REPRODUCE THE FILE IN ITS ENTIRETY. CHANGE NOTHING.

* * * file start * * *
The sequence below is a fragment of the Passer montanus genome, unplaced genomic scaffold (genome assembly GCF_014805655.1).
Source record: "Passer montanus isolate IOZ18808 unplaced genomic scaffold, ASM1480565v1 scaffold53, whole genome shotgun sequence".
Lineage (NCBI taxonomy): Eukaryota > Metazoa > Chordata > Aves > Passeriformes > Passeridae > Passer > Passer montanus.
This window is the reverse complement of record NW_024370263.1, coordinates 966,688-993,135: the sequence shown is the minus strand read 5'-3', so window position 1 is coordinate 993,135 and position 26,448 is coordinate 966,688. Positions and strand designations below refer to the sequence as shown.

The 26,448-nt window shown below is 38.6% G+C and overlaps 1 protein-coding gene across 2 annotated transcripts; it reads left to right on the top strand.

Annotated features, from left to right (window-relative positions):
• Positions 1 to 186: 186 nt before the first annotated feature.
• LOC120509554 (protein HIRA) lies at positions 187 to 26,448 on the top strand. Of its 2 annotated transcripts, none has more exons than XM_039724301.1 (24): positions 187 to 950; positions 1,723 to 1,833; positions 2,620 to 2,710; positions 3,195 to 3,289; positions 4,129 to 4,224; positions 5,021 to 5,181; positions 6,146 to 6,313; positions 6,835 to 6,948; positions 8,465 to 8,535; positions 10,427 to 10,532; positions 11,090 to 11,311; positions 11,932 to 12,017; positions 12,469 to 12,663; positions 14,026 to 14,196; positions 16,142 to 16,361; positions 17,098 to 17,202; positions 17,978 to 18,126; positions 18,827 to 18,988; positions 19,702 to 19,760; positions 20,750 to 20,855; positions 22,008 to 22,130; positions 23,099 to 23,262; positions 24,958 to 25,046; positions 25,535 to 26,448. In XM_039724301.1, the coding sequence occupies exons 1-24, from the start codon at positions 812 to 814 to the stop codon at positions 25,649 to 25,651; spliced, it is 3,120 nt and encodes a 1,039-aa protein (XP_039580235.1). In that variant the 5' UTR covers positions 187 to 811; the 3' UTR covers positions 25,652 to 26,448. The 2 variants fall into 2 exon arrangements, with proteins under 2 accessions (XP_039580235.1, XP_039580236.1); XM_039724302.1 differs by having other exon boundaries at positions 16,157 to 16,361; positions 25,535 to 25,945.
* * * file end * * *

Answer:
The sequence below is a fragment of the Passer montanus genome, unplaced genomic scaffold (genome assembly GCF_014805655.1).
Source record: "Passer montanus isolate IOZ18808 unplaced genomic scaffold, ASM1480565v1 scaffold53, whole genome shotgun sequence".
Lineage (NCBI taxonomy): Eukaryota > Metazoa > Chordata > Aves > Passeriformes > Passeridae > Passer > Passer montanus.
This window is the reverse complement of record NW_024370263.1, coordinates 966,688-993,135: the sequence shown is the minus strand read 5'-3', so window position 1 is coordinate 993,135 and position 26,448 is coordinate 966,688. Positions and strand designations below refer to the sequence as shown.

The 26,448-nt window shown below is 38.6% G+C and overlaps 1 protein-coding gene across 2 annotated transcripts; it reads left to right on the top strand.

Annotated features, from left to right (window-relative positions):
• Positions 1 to 186: 186 nt before the first annotated feature.
• LOC120509554 (protein HIRA) lies at positions 187 to 26,448 on the top strand. Of its 2 annotated transcripts, none has more exons than XM_039724301.1 (24): positions 187 to 950; positions 1,723 to 1,833; positions 2,620 to 2,710; positions 3,195 to 3,289; positions 4,129 to 4,224; positions 5,021 to 5,181; positions 6,146 to 6,313; positions 6,835 to 6,948; positions 8,465 to 8,535; positions 10,427 to 10,532; positions 11,090 to 11,311; positions 11,932 to 12,017; positions 12,469 to 12,663; positions 14,026 to 14,196; positions 16,142 to 16,361; positions 17,098 to 17,202; positions 17,978 to 18,126; positions 18,827 to 18,988; positions 19,702 to 19,760; positions 20,750 to 20,855; positions 22,008 to 22,130; positions 23,099 to 23,262; positions 24,958 to 25,046; positions 25,535 to 26,448. In XM_039724301.1, the coding sequence occupies exons 1-24, from the start codon at positions 812 to 814 to the stop codon at positions 25,649 to 25,651; spliced, it is 3,120 nt and encodes a 1,039-aa protein (XP_039580235.1). In that variant the 5' UTR covers positions 187 to 811; the 3' UTR covers positions 25,652 to 26,448. The 2 variants fall into 2 exon arrangements, with proteins under 2 accessions (XP_039580235.1, XP_039580236.1); XM_039724302.1 differs by having other exon boundaries at positions 16,157 to 16,361; positions 25,535 to 25,945.